• Report any incidents of robbery or harassment on campus to the Campus Police by using the blue courtesy phones located around campus. Call 911 for EMERGENCIES whether on-campus or off- campus.
  • Some areas of San Diego are safer than others. Check with friends about the areas to avoid. There is a difference in Day Safety and Night Safety: some places are safe during daylight, but less safe at night.
  • There is safety in numbers in the city, especially at night. Going out with friends is safer than going out alone. When someone knocks on the door, make sure you know who it is before opening the door. Keep curtains closed at night and when no one is home, so people cannot look inside.
  • Always lock the door and windows of the house/apartment/room and car, even if leaving for only a minute.
  • Have keys ready upon entering your house or apartment.
  • Be cautious about giving out a personal address or telephone number to unfamiliar people.
  • Always remember to dial 911 for fire, police, or ambulance services. Keep this number near the phone.

Crisis Hotlines

Crisis Hotlines 

Telephone lines that can be called to find out information during times of crisis.

AIDS Hotline (800) 367-2437
Child Abuse Hotline (800) 344-6000
Mental Health/Depression/Suicide Hotline (888) 724-7240
Poison Information Center (800) 222-1222
Domestic Violence Hotline (800) 799-7233
Rape Hotline (800) 656-4673
Gambling Addiction Hotline (800) 426-2537
Planned Parenthood (888) 743-7526

Emergency Preparedness (Wildfires and Earthquakes)

Campus leaders will use this system to notify you in the event of an emergency affecting campus. For more information on emergency preparedness, please visit

Prepare for 72 hours. Experts advise that staff, faculty and students prepare to be on their own for up to 72 hours should an emergency or disaster occur. Emergency Supplies should include food, water and other supplies. For a complete list, please visit:

Wildfire Preparedness:

We face the danger of wildfires and earthquakes resulting in and power outage in Southern California. It is therefore imperative that our campus members are ready, trained to respond, and know what actions to take to recover from an emergency or crisis event; visit the UCSD Fire Safety Resources page to help you prepare.

For additional information regarding how to prepare for fire season, please visit

Earthquake Preparedness:

California is vulnerable to earthquakes. Here are a few points to remember during an earthquake:

  • If there is an earthquake, get under something, such as a desk or table. Your back should be to the window.
  • Protect your face, and try to make your body as small as possible.
  • If you are outside, try to move to an open area away from trees, power lines, or objects, which could fall.
  • If you are in an automobile, stop in an open area if possible.
  • If you are home, check utility lines and appliances for damage that could cause a fire. Do not touch electrical wires.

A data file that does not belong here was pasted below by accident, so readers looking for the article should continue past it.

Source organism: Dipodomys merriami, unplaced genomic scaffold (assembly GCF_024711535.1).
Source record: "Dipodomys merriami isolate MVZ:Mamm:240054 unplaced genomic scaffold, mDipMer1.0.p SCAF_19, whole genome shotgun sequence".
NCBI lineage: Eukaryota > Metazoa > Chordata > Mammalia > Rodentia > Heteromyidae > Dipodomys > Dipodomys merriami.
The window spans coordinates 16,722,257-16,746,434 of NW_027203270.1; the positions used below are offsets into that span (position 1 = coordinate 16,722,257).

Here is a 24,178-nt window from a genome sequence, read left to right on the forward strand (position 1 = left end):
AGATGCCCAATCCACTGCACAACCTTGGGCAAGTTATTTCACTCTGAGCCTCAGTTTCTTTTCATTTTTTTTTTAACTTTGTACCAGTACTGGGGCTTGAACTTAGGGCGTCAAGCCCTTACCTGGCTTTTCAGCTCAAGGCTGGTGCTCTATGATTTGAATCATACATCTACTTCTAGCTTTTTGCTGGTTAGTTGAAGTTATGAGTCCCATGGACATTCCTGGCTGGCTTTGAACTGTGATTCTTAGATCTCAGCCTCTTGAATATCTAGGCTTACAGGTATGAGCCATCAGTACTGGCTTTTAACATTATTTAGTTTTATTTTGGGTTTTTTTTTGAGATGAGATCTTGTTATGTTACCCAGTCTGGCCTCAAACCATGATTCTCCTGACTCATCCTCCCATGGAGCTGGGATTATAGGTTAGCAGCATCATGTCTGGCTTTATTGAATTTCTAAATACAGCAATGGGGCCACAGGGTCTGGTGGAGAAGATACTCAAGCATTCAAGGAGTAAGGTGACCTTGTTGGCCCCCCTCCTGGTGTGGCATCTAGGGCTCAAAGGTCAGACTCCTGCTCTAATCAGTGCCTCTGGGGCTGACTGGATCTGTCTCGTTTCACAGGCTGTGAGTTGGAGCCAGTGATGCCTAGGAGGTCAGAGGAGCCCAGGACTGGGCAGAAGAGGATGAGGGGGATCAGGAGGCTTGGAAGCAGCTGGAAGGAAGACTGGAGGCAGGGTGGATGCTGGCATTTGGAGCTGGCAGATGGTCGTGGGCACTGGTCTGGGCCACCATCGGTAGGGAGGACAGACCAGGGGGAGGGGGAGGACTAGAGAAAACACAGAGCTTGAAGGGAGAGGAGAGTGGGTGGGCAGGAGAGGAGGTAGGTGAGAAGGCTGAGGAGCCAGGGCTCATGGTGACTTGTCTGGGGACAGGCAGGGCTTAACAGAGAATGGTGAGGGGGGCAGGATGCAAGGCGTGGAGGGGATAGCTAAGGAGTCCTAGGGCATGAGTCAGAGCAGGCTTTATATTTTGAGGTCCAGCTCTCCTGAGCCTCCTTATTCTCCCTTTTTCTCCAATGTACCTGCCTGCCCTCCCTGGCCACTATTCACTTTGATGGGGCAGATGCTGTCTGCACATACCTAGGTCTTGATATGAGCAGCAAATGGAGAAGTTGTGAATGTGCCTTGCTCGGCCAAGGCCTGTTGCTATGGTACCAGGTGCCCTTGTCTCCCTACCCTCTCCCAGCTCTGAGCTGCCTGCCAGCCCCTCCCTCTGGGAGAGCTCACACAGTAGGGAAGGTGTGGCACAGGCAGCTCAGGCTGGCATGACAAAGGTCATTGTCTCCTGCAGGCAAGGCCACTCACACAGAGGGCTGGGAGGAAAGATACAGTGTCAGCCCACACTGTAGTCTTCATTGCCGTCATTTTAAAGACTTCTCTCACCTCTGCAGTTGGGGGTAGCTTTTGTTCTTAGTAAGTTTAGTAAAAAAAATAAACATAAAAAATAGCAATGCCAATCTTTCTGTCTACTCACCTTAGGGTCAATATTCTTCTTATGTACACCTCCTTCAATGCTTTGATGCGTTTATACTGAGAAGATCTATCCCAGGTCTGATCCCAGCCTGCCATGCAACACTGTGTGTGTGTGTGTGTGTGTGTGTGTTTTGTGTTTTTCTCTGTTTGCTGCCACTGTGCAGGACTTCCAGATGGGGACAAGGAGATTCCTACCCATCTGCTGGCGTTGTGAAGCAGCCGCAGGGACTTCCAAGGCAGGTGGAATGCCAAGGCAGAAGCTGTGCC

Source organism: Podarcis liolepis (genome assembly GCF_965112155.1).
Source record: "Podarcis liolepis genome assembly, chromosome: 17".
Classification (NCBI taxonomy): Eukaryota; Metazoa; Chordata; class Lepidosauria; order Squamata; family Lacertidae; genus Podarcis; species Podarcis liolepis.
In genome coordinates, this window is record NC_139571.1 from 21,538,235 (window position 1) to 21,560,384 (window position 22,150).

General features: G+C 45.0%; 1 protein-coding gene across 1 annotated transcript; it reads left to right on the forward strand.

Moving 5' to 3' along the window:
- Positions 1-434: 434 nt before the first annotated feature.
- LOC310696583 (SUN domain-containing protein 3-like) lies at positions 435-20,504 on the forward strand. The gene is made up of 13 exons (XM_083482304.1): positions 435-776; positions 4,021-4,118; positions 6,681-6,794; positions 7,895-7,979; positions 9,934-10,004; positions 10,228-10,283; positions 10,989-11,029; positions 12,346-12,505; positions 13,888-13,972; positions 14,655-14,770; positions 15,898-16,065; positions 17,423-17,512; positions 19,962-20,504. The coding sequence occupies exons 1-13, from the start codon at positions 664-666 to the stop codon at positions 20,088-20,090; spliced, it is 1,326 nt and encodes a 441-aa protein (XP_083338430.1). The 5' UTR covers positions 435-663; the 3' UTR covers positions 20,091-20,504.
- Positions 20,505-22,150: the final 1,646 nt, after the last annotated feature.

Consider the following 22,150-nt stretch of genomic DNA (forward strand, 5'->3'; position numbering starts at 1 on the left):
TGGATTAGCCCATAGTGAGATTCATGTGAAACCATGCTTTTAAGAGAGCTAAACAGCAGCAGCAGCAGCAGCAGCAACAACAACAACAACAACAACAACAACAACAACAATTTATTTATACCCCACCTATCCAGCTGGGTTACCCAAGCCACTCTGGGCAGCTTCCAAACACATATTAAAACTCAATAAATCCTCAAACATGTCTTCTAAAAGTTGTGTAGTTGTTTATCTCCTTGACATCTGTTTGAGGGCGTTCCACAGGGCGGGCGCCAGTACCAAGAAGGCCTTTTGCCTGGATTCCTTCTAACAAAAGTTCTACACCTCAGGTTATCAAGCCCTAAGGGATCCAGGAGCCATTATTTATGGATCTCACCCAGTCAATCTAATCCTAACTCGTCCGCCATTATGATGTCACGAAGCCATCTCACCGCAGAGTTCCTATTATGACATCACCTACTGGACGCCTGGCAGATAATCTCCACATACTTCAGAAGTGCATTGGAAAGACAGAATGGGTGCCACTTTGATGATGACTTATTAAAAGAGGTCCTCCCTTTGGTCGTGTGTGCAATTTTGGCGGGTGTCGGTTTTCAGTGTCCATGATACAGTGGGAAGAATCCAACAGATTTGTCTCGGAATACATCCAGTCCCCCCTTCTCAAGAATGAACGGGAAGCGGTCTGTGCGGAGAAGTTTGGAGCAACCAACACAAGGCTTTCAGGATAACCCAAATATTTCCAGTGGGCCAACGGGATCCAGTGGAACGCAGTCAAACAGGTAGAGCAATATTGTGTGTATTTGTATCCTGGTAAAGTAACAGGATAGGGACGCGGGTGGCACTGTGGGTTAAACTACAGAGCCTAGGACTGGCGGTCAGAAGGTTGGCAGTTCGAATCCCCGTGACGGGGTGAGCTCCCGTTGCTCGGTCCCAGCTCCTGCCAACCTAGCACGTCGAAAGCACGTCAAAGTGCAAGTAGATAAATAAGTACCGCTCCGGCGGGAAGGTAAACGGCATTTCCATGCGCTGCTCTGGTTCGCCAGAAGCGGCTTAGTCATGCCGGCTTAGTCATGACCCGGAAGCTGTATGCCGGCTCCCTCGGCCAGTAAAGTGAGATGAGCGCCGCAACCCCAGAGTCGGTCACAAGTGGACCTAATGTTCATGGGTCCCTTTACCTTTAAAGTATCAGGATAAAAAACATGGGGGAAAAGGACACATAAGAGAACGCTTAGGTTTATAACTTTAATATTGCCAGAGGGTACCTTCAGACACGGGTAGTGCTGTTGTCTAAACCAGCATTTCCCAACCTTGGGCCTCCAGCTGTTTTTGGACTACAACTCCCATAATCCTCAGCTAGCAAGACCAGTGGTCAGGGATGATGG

• Turn on your radio for information.
  • Be prepared for aftershocks. Although most of these are smaller than the main shock, some may be large enough to cause additional damage or injuries.

Most people can survive an earthquake and minimize its damage simply by becoming aware of potential hazards and taking some basic earthquake preparedness measures. Prepare an earthquake kit with food and water, flashlight, radio, extra batteries, and a first aid kit.

Since earthquakes strike without warning, it’s important to practice earthquake safety now. The longer one waits, the greater the risk. Experts know that damaging earthquakes are coming but they don’t know when. Knowing that you know what to do (and what not to do) before, during, and after a quake, however strong, will assist in keeping you safe.

For more information about earthquake preparedness, visit:

San Diego Resources

Alert San Diego

Registration for emergency notifications is voluntary and open to international scholars. Register online for SD Emergency notifications(you will receive phone or text messages to numbers you specify).

You can also download SD Emergency App to your iPhone, iPad, or Android phone or tablet to get critical emergency information wherever you are. The app is designed to keep people informed and safe throughout events likely to affect the region, such as wildfires, or potential threats, such as damaging earthquakes or terrorist events.

San Diego Online Resources

Ready San Diego
San Diego County Office of Emergency Services
American Red Cross: San Diego County

Radio Stations

KFMB/ AM 760
KLSD/ AM 1360
KOGO/ AM 600
KPBS/ FM 89.5

State, Federal, and International Resources

Urgent Care and Emergency Room Information

Medical Emergencies

During a medical emergency, go to the nearest hospital Emergency Room or Urgent Care facility. A medical emergency is generally defined as a sudden, serious and unexpected illness, injury or condition, including severe pain, requiring immediate medical attention.

The Urgent Care Clinic located near campus:

La Jolla Urgent Care
8910 Villa La Jolla Drive
La Jolla, CA 92037
Map and Directions

The  Emergency Rooms located near campus are:

UC San Diego La Jolla Emergency
Sulpizio Cardiovascular Center
9434 Medical Center Drive 
La Jolla CA, 92037

UC San Diego Hillcrest Emergency
UC San Diego Medical Center
200 W. Arbor Drive
San Diego, CA 92103
Map and directions

Scripps Memorial Hospital La Jolla ER
Level II Trauma Center
(Located inside Prebys Cardiovascular Institute)
9888 Genesee Avenue
La Jolla, CA 92037